Postoperative myalgia due to succinylcholine may be prevented with using nondepolarizing muscle relaxants, lidocaine, nonsteroidal anti-inflammatory drugs, gabapentin, or pregabalin. However, the most effective way to prevent succinylcholine-induced myalgia is to avoid the use of succinylcholine itself.[15, 17, 18]

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Histologic Findings

Immediately after exercise, free erythrocytes and mitochondria may be observed in the extracellular spaces.

Increase in the numbers of circulating neutrophils and interleukin-1 occurs within 24 hours after exercise. A prolonged increase in ultrastructural damage and muscle protein degradation occurs, as well as a depletion of muscle glycogen stores.

Friden and colleagues observed Z-line streaming within eccentrically exercised muscle fibers that occasionally led to total disruption of the Z-band area; this resulted in disorganization of surrounding myofilaments.[19]

From 1-3 days postexercise, the period of time when DOMS is most intense, phagocytes are present in the muscle fibers, and injury to the muscle usually is more apparent.

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History and Physical Examination

History A history of heavy, unaccustomed exercise, particularly involving eccentric muscle contractions (eg, downhill exercise), is reported in DOMS. The patient complains of pain, soreness, swelling, and a stiff or tender muscle spasm.

DOMS begins 8-24 hours after exercise and peaks 24-72 hours postexercise; it then subsides over the next 5-7 days. The muscles are sensitive, especially upon palpation or movement, and a decreased range of motion and reduced strength are noted (especially 24-48 hours postexercise), with the patient having a sense of decreased mobility or flexibility.

Acute onset muscle soreness begins during exercise and continues for approximately 4-6 hours after exercise.

Physical examination

Muscle tenderness is present. Decreased muscle strength and flexibility also are noted. The tenderness often is described as localized in the distal portion of the muscle, in the region of the musculotendinous junction.

According to one study, tenderness in this region could be due to the fact that muscle pain receptors are most concentrated in the region of the tendon and connective tissue in the muscle. The fibers' angles to the long axis of the muscle are greatest in the region of the musculotendinous junction, increasing the susceptibility of the fibers to mechanical trauma.

In severe DOMS, the pain is generalized throughout most of the muscle belly. Swelling of the muscle belly can occur.

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Physical Therapy and Exercises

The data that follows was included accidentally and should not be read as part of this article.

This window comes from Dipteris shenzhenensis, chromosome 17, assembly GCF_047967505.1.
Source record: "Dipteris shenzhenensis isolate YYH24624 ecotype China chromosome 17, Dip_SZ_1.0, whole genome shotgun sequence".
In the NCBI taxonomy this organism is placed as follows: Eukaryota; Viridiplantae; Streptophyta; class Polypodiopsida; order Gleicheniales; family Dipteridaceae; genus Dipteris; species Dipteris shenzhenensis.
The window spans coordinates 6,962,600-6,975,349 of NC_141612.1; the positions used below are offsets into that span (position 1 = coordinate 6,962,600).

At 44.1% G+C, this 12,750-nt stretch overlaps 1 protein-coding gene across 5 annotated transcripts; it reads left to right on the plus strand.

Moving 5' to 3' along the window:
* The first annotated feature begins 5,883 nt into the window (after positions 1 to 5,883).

Although it provides only temporary relief, active exercise of the sore muscle probably is the best way to reduce DOMS. Muscular soreness diminishes acutely with exercise. With the cessation of exercise, however, the soreness returns, and this cycle continues until the muscle becomes conditioned sufficiently through training. Why exercise decreases DOMS is not clear, although several possibilities exist, including the following:

  • Breakup of adhesions from the injured, sore muscles takes place during exercise
  • Increased blood flow or temperature in the muscle helps to decrease the accumulation of noxious waste products
  • Endorphin release by neurons in the central nervous system increases during exercise.
  • Increased afferent input is noted from large, low-threshold sensory units in the muscles (muscle group-Ia, Ib, and II fibers [gate control theory])
  • Subjects direct attention to the activity and away from the pain

In a randomized controlled trial comparing the effect of active exercise versus massage on DOMS, active exercise using elastic resistance provides similar acute relief of muscle soreness as compared with massage. For both types of treatment, the greatest effect on perceived soreness occurred immediately after treatment.[20]

The training effect appears to be highly specific, not only for the particular muscles involved in the exercise, but also for the type of contractions performed. For example, Schwane and Armstrong found that in rats, the muscle damage that occurs during downhill running is prevented by downhill or level training but not by uphill training.[9]

A study by Cha and Kim reported that the hold-relax technique with agonist contraction may help to relieve DOMS. Patients were treated with this therapy at the hamstring muscle, with hamstring muscle activity and fatigue being found to significantly increase and decrease, respectively.[21]

A Cochrane review of evidence from randomized studies suggests that muscle stretching, whether conducted before, after, or before and after exercise, does not produce clinically important reductions in delayed-onset muscle soreness in healthy adults.[22] . A systematic review and meta-analysis of physiotherapeutic interventions for treating signs and symptoms of exercise-induced muscle damage showed that massage was slightly effective to reduce DOMS, but there is no evidence to support the use of cryotherapy, stretching, and low-intensity exercise for DOMS.[23]

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Other Treatment Modalities

A study by Barlas and colleagues indicated that acupuncture generally is not effective in the treatment of DOMS.[24] A randomized, controlled trial by Fleckenstein et al also found no benefit from acupuncture on DOMS. The study, which involved 60 patients, reported no significant improvement in DOMS within 72 hours from either needle or laser acupuncture in comparison with sham needle acupuncture, sham laser acupuncture, and no treatment at all.[25] However, an unblinded study by Lin and Yang suggested that acupuncture is effective against DOMS.[26]